Many ordinary Germans agree — especially in eastern Germany. When the GDR still existed, East Germans had some less than positive experiences with the Soviet troops stationed there. Soviet tanks were involved in the bloody suppression of the workers’ uprising of June 17, 1953. Yet as citizens look back on life in the GDR, a sepia-tinged nostalgia has now taken hold, including the relationship with the Russian big brother. Many economic contacts with Russia also date from that time, although they have suffered from sanctions against the Kremlin. The loudest calls for lifting or at least reducing sanctions come from the so-called new federal states (formerly GDR). Nord Stream 2 also has few critics there.
Even in western Germany, it is often pointed out that the Soviet Union was a reliable gas supplier during the Cold War. According to President Steinmeier, energy relations are one of the last bridges that connect Russia and Europe, and both sides should be concerned about burning it. For the Social Democrats in particular, but also others, Chancellor Willy Brandt’s policy of détente in the early 1970s is one of the great historical achievements of German foreign policy which should not be “betrayed.” The fact that former chancellor and SPD chairman Gerhard Schröder is now shamelessly working for Putin’s Gazprom cronies is not an issue, and is tacitly accepted by the current SPD leadership.
German Ostpolitik’s fixation on Russian relations comes at a price, however: Too often the concerns and security interests of the countries between Germany and Russia are ignored. This is unsettling for Germany’s allies and partners, and reduces stability in a region whose “departure” still stokes the Kremlin’s contrived sense of agony. Immediately after taking office, Germany’s new government must therefore send clear signals to the east, to partners as well as to Putin: Germany is interested in better political and economic relations with Russia, but only if Russia’s aggression stops. The West should not tolerate Russia’s current approach, which Putin interprets as weakness and which simply encourages him to continue his ugly litany of invasion, interference, assassination, sabotage, and anti-democratic conspiracy.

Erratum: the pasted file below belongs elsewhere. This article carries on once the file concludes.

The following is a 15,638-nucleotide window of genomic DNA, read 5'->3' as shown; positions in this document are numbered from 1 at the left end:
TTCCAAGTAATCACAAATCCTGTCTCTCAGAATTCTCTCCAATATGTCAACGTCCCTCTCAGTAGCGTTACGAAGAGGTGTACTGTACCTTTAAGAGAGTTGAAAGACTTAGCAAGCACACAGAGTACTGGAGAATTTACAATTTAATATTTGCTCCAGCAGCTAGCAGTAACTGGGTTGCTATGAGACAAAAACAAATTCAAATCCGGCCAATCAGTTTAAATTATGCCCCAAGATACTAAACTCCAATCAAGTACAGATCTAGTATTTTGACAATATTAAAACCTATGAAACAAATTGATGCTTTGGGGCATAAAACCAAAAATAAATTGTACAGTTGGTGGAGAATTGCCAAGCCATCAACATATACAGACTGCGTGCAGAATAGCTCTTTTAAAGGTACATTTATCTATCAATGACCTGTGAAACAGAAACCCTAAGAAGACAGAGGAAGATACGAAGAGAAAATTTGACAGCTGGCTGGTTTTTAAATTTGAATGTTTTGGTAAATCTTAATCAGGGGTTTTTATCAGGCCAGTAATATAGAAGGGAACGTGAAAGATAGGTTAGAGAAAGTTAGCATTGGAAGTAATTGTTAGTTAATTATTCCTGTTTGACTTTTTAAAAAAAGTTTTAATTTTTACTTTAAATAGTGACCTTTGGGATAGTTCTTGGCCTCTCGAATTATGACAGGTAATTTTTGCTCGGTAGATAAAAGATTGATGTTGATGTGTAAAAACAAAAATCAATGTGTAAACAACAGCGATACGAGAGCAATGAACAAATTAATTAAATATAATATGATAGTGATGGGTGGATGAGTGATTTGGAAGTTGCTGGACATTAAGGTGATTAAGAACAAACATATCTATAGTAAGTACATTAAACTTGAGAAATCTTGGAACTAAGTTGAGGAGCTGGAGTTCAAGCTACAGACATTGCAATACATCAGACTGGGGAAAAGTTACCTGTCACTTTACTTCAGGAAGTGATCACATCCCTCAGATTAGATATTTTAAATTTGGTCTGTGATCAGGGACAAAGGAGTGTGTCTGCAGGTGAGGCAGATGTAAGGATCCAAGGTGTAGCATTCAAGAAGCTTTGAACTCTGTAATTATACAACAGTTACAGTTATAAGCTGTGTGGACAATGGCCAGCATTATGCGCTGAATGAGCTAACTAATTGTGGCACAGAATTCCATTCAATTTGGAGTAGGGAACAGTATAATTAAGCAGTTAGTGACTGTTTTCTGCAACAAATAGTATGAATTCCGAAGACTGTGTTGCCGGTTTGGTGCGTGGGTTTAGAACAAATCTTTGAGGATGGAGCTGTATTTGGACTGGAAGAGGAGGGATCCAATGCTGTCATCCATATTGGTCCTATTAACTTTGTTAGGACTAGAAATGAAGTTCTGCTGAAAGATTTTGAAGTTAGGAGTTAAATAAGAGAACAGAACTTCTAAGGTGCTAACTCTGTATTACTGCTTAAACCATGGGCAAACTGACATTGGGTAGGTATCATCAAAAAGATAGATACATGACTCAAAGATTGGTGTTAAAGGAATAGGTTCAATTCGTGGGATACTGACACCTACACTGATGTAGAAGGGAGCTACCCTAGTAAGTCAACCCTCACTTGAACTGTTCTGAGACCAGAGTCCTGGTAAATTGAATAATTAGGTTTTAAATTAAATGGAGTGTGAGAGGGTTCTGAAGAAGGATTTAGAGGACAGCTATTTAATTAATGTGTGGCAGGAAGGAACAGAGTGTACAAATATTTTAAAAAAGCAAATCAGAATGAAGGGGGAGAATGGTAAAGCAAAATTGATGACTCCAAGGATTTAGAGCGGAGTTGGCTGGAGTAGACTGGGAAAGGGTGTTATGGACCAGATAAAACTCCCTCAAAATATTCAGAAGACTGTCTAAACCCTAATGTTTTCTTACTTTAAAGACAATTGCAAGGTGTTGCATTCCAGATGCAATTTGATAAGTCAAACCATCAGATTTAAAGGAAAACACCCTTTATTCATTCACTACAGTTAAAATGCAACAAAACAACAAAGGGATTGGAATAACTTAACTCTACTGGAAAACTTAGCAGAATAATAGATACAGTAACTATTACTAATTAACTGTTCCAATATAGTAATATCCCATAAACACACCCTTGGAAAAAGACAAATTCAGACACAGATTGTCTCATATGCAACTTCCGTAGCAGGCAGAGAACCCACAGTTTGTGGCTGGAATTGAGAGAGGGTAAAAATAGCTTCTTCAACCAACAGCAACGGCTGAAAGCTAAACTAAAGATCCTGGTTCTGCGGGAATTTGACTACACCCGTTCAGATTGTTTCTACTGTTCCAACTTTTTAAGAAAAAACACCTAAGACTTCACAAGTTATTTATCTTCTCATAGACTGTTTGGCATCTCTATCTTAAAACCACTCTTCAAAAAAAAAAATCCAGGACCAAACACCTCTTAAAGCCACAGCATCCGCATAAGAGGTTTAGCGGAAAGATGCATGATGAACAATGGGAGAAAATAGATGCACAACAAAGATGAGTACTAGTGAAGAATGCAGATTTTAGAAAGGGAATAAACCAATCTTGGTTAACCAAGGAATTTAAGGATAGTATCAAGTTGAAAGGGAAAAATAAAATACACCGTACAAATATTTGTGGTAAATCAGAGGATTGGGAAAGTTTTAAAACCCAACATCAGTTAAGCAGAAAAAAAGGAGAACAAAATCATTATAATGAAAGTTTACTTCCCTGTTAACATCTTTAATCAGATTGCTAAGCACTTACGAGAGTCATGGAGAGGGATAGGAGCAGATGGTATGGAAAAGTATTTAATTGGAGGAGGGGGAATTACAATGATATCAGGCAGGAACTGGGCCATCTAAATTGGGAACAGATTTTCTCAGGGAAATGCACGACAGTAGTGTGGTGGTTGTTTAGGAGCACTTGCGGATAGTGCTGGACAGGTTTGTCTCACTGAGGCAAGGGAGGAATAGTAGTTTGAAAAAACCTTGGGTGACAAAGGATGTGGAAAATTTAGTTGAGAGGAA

In Berlin, it is often said that Germany has learned from its history. But are German politics drawing the right conclusions from every aspect of the past? Germany’s new leadership should not only think of the year 1941 when it ponders the relations to Moscow, but of another city also beginning with an M, and of the year 1938.
Photo: German Chancellor Angela Merkel and Russian President Vladimir Putin pose for a picture as he arrives to attend the Libya summit in Berlin, Germany, January 19, 2020. Credit: REUTERS/Axel Schmidt
WP Post Author
July 6, 2021
Europe’s Edge is an online journal covering crucial topics in the transatlantic policy debate. All opinions are those of the author and do not necessarily represent the position or views of the institutions they represent or the Center for European Policy Analysis.